Having Thanksgiving dinner in the Eiffel Tower was fantastic. All dressed up, we ate gourmet Thanksgiving-themed food while looking out at the sparkling lights of Paris and watching the boats go by on the Seine.
(Turkey stuffed with mascarpone, topped with foam. A side of scalloped potatoes, mashed sweet potatoes, and cranberry sauce. This was only the main course, the dessert was absolutely divine.)
Even with all the fanciness of dinner in the Eiffel Tower, it didn’t feel exactly like Thanksgiving. First off, we didn’t get to stuff ourselves to the point of food coma. But there was also a distinct lack of family that I felt, even with the distraction of being in the Eiffel Tower. It was, after all, my first ever Thanksgiving away from home.
In a way, however, my friends in Paris have made our own little family. All from different places, backgrounds, and cultures, we are displaced… perhaps even “global citizens.” But we are able to recreate the feeling of home that we miss just by getting together, making food, and playing games.
Our event last night was aptly named the “No Thanksgiving Leftovers Support Group.” Everyone contributed food, and using two kitchens we (well mostly Matthew, Dana, Julie, Jenna, and Judy… the rest of us chatted until it was ready) made a fantastic feast in order to celebrate both Hanukkah and Thanksgiving.
My friend Dana made a mountain of delicious latkes and brought her menorah so that we could light the three candles. She even said the blessing in Hebrew (which was super cool) and then kindly explained to those of us who didn’t know (me) what it meant. Having never had homemade latkes before, I am now a number 1 fan.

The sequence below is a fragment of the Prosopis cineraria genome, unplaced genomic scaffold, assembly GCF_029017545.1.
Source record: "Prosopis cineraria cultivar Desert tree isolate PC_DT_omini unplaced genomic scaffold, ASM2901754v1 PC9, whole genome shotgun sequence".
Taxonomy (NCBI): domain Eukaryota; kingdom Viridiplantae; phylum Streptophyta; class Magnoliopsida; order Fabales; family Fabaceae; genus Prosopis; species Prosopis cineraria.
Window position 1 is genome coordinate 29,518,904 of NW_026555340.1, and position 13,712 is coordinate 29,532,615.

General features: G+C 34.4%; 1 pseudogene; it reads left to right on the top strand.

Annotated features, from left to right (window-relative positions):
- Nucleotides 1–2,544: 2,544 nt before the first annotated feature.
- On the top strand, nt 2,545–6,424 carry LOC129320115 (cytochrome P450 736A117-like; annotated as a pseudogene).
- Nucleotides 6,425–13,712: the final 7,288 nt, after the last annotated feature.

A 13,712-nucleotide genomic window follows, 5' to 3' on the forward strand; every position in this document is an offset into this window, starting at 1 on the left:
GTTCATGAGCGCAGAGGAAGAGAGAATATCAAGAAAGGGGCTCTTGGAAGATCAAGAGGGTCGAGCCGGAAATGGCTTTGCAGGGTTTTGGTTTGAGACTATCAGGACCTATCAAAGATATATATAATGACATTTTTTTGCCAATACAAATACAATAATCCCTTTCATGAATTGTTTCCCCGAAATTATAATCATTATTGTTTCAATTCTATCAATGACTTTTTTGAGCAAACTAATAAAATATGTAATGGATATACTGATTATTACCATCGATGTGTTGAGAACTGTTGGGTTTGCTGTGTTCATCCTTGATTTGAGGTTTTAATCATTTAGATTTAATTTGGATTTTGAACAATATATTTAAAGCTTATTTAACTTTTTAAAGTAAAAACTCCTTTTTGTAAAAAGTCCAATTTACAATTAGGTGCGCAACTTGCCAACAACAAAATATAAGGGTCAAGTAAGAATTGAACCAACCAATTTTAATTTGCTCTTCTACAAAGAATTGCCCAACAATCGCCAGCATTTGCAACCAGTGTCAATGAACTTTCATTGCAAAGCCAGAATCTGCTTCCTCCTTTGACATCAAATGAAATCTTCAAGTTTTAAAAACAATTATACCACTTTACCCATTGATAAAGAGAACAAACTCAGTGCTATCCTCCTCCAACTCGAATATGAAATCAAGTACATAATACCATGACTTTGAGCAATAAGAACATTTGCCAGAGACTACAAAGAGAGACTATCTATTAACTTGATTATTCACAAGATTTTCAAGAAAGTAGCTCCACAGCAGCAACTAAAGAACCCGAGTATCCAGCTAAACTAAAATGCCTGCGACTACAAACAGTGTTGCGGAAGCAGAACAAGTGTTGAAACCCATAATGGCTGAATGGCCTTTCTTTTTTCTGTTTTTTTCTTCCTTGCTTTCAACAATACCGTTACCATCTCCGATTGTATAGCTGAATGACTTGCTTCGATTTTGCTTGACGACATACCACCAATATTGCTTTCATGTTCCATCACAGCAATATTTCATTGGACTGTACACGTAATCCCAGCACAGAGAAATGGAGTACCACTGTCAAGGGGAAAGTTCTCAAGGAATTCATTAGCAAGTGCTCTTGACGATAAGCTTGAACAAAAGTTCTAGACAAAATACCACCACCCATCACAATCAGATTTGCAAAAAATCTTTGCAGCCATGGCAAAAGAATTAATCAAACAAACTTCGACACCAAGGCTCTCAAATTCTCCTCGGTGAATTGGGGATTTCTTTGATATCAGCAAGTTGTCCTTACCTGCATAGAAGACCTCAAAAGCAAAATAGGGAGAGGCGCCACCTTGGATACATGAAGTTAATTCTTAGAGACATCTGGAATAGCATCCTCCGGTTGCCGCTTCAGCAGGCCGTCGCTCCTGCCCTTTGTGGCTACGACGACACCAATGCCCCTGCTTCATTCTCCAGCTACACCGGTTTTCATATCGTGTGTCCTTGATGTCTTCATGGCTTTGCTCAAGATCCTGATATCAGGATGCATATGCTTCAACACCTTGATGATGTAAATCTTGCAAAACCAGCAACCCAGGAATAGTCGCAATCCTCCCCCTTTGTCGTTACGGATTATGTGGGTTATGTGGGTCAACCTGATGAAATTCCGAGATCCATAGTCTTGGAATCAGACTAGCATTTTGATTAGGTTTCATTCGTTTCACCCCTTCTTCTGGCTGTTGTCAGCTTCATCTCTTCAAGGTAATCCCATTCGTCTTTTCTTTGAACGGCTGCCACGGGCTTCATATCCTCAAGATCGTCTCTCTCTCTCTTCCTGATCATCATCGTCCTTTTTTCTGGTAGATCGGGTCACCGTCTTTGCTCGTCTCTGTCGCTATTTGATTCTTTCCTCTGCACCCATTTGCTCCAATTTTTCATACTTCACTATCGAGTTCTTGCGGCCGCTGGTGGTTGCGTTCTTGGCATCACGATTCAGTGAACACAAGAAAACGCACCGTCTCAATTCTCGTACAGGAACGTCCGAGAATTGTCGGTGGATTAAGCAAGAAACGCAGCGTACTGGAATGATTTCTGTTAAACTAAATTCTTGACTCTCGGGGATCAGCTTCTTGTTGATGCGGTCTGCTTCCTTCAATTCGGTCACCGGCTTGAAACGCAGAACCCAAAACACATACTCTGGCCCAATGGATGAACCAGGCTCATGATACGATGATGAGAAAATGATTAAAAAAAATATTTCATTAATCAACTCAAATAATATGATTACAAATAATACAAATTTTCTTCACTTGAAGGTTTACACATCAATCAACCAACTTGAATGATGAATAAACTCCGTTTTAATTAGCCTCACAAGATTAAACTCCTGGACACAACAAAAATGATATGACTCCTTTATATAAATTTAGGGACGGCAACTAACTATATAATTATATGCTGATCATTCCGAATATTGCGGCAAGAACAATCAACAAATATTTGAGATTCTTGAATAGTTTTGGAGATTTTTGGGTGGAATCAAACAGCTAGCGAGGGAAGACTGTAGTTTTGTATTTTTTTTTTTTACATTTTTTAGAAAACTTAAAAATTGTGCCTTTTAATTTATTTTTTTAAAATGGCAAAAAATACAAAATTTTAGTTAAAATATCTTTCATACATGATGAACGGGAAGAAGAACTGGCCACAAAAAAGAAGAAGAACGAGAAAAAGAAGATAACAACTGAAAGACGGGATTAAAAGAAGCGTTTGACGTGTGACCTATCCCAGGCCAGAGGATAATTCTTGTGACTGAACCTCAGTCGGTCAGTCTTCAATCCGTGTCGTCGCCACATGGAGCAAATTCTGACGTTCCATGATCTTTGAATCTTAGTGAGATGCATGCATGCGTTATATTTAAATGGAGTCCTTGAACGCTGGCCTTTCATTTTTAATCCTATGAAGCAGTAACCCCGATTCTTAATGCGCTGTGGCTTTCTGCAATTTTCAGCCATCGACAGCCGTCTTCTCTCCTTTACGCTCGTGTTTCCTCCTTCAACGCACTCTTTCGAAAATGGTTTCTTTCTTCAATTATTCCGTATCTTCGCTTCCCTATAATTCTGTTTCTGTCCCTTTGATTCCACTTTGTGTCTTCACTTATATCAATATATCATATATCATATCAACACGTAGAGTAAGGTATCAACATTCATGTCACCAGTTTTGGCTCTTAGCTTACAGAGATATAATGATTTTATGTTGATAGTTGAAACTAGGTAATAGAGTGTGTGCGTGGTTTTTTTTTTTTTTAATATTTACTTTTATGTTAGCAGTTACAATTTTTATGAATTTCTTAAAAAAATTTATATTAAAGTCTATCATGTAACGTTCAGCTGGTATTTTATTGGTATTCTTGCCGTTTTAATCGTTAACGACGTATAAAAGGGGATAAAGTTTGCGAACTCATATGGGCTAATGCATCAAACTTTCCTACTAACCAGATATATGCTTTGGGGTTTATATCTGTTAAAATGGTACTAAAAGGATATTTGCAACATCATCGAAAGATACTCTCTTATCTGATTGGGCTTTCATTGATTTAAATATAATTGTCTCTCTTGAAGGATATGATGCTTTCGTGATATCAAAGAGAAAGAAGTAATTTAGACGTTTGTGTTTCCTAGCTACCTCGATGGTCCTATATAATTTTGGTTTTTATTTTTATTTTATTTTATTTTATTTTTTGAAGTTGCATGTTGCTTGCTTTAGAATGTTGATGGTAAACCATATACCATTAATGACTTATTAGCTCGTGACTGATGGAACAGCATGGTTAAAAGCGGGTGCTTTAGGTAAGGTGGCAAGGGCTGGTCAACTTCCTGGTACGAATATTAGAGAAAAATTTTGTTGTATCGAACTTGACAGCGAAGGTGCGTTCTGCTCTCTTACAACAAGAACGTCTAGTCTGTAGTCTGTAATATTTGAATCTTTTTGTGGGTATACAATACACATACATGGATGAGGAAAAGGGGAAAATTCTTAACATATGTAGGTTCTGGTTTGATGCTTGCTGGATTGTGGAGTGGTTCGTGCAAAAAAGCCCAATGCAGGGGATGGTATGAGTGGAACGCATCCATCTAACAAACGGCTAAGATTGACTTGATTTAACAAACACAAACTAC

Matthew, our resident cook and bringer of awesome, made some delicious Indian Chicken Masala, with tomatoes covered in lime juice to go on the side. Basically way more flavor than has ever been in France before now.
We didn’t have the elegant view of the Seine and the food may not have been as delicately arranged as on Thursday, but we still had an excellent time cooking and eating in each others company.
I realized that for me, Thanksgiving isn’t really about the food at all, but is more about the company and the act of being together. In the past I might have groaned about being dragged to an all day family event (please no one take offense but those parties are loonngg), but now I know how much I actually love it.
In fact, my favorite part about the fancy meal in the Eiffel Tower was not the food, or the view, or the wine, or anything like that. It was when my friend Hannah and I compared our family Thanksgiving traditions, talking about all the funny things that happen each year and what makes it special.
After eating our heart’s content of chicken masala and latkes, we all cleaned and then played games until the wee hours of the morning. There was some intense slap jack rounds, some hilarious impersonations, a game of Cards Against Humanity, and most of all, a ton of laughing.
I am incredibly thankful for Paris and the friends I have made here.
Happy Thanksgiving and Hanukkah everyone!